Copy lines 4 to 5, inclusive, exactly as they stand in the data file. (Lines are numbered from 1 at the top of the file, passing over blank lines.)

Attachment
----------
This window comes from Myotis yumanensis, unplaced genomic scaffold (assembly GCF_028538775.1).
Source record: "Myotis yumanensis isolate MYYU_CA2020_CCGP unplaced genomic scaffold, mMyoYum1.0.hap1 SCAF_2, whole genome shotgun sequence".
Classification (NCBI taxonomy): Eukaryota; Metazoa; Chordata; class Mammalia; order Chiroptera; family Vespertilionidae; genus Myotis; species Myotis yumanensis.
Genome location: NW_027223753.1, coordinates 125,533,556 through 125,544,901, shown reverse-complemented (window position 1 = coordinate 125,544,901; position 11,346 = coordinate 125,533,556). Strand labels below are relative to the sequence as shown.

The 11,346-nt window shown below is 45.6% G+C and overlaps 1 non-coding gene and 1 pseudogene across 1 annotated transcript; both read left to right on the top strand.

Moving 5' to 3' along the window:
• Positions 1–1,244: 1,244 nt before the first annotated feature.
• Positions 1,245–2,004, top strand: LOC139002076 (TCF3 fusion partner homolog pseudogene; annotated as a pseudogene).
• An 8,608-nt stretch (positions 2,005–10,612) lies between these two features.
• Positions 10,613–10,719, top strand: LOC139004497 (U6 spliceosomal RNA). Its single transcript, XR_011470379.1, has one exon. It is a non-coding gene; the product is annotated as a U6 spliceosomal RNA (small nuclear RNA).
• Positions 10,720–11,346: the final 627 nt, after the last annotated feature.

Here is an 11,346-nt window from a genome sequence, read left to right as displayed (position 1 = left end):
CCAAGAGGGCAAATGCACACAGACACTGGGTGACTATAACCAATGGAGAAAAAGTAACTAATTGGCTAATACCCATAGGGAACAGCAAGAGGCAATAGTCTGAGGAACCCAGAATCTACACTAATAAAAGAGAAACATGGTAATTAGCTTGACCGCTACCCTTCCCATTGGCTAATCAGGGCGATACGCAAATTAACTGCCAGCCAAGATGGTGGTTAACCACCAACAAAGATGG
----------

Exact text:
Genome location: NW_027223753.1, coordinates 125,533,556 through 125,544,901, shown reverse-complemented (window position 1 = coordinate 125,544,901; position 11,346 = coordinate 125,533,556). Strand labels below are relative to the sequence as shown.

The 11,346-nt window shown below is 45.6% G+C and overlaps 1 non-coding gene and 1 pseudogene across 1 annotated transcript; both read left to right on the top strand.